Apr 11, 2010

[Movies] Eating Out: All You Can Eat (2009)

Eating Out: All You Can Eat (2009)As much as I have complained in the past that the lines between independent films and LGBT films has blurred so much recent years, it's ridiculous, it's also only a matter of time before even these supposedly strong, daring films trying to carve out a niche for themselves in the entertainment world break the mold. And I don't mean this as a compliment - the mold they're breaking is that of the noble, thought-provoking LGBT movie. And thus they don't break new ground anymore and instead they end up following the older patterns and thus committing the same mistakes of the rest of the movie-making world.

Yeah, some of you might refer to this as "selling out" or something along those lines.

The best sign of selling out is nothing other than that most evil of movie phenomenons - the dreaded sequel. As if the first sequel isn't bad enough, trying to turn a lackluster franchise into a trilogy is even worse.

This movie did not need to be made.

Eating Out: All You Can Eat is the third movie in the Eating Out series of movies. These movies follow a certain core pattern and then play around with things. In the first movie, a straight guy pretended to be gay in order to seduce a girl. In the second movie, a gay guy pretends to be straight in order to seduce a guy. In this third movie, a gay guy pretends to be another guy (who happens to be straight) in order to seduce another gay guy. How this follows the original "pattern" is a bit beyond me but that's what they decided to go with.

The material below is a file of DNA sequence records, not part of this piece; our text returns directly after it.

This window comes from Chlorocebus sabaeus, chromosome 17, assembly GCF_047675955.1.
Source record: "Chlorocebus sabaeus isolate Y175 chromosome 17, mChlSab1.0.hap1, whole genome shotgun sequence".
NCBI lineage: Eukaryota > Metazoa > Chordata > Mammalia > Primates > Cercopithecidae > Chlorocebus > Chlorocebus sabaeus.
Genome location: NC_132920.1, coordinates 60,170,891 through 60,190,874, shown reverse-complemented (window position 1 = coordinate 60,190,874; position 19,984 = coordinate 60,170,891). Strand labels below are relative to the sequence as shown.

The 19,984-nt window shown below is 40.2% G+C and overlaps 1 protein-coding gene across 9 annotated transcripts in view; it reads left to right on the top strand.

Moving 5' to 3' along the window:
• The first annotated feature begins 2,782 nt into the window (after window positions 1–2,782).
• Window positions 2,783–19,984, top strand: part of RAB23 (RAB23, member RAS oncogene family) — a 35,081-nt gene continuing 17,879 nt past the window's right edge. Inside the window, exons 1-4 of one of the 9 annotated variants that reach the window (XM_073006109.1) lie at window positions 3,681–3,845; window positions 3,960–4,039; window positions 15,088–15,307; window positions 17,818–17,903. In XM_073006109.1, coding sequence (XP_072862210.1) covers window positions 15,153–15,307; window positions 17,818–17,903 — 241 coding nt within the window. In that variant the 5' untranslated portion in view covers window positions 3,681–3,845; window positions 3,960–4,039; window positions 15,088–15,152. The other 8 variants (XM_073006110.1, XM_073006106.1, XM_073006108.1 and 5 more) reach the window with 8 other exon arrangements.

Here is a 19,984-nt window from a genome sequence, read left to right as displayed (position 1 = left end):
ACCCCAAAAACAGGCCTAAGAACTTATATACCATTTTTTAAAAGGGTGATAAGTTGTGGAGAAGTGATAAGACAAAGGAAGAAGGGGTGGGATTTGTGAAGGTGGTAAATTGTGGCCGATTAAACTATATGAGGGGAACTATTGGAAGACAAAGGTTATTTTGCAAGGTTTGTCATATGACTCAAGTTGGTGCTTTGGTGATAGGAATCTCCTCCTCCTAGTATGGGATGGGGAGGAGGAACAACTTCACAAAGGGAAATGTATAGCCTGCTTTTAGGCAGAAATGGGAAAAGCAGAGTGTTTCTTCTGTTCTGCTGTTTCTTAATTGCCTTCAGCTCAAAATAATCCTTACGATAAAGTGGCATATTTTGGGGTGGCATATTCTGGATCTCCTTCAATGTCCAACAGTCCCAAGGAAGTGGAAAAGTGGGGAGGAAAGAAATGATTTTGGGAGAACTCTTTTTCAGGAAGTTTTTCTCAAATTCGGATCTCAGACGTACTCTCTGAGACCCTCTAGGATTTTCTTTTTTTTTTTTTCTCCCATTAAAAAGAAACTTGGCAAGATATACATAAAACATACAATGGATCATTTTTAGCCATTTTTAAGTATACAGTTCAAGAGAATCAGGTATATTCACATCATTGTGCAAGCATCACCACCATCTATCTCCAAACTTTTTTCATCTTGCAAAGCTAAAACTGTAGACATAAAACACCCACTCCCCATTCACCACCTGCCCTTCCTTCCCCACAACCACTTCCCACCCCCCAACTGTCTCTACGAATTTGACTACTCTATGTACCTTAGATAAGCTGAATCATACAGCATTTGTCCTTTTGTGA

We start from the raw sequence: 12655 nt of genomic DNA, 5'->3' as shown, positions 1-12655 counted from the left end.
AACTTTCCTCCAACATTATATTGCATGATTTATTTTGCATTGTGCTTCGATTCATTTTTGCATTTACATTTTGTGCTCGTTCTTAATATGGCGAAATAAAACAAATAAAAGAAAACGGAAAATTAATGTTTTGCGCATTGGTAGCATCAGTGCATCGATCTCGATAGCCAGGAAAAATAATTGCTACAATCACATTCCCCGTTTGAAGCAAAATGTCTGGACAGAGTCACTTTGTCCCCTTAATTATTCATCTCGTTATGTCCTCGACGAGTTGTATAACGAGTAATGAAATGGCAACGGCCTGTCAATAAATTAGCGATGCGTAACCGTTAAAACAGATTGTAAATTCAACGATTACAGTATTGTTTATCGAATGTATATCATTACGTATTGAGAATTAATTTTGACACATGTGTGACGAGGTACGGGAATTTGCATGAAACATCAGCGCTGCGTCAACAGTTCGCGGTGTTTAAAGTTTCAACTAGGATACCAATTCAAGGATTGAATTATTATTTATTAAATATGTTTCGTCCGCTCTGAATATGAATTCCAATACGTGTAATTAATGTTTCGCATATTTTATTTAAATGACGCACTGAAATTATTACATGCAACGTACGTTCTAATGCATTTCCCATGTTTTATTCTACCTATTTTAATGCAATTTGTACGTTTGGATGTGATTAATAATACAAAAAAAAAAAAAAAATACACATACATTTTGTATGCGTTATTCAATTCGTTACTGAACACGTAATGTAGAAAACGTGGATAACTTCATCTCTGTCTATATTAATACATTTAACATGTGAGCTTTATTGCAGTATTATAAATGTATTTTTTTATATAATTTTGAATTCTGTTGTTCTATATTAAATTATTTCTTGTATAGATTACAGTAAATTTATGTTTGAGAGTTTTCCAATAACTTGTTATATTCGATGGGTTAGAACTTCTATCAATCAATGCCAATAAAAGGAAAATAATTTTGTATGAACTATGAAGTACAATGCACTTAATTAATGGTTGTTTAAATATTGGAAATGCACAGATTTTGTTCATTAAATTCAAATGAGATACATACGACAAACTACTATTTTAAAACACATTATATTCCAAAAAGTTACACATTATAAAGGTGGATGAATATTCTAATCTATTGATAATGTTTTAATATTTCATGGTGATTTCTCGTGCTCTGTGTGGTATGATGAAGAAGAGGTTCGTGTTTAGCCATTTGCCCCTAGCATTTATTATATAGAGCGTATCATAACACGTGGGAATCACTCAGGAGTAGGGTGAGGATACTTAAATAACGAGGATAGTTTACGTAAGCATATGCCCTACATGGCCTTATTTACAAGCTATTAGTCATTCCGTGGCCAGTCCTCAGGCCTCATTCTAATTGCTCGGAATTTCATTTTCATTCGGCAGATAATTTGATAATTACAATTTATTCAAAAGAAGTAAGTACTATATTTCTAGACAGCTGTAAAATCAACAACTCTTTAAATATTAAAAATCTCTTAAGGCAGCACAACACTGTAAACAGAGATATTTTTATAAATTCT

So the gay guy is Casey (Daniel Skelton) and he is still assisted by the franchise fag hag Tiffani (Rebekah Kochan) to seduce the attractive, sensitive yet freshly heart-broken Zack (Chris Salvatore). In order to do this, Tiffani recommends that Casey should create a fake profile online using photos of her ex-boyfriend Ryan (Michael E.R. Walker). Just as Casey and Zack start to hit it off online, Ryan comes back to town and naturally Zack believes this is the amazing person he connected with over chat. So the rest of the movie is spent trying to sort all this out while Zack's ex-boyfriend does what he can to disrupt the budding romance and force Zack to come back to him.

Over the years, I've felt that the Eating Out movies have become (1) cornier, (2) a lot less funny and (3) featuring less and less attractive guys. I mean come on, having Ryan Carnes in the first movie really worked and Scott Lunsford wasn't bad at all but now we get the slightly creepy Daniel Skelton? I know they were trying to become a bit less superficial, but then you still need some token drop-dead gorgeous guy in the movie.

Actress Rebekah Kochan at premiere Eating Out 3.Image via Wikipedia

I almost forgot - item (4) should be the fact that the acting has gotten worse over the years as well and I found it extremely difficult to (a) stay focused and (b) relate to the characters at all. Things just felt so shallow, silly and hollow that it just didn't feel all that worthwhile to me in the least. I think this is best personified by the performance of Rebekah Kochan, who has been in all 3 Eating Out movies thus far. How a person that we've gotten to see over and over again in this same role over the years managed to get worse at it is a feat in itself. You'll understand should you find yourself watching this movie for some reason.

Whether the break-down in storytelling was because of the poor writing, the bad acting or perhaps confused direction is beyond me. The movie was just a horrible experience and one of those instances when I regretted seeing it and wished that I could get that part of my life back. Darn you bastards for making this movie.

Eating Out: All You Can Eat wasn't all the fulfilling buffet we hoped it would be and only gets 1 stereotypical old queen character out of 5.

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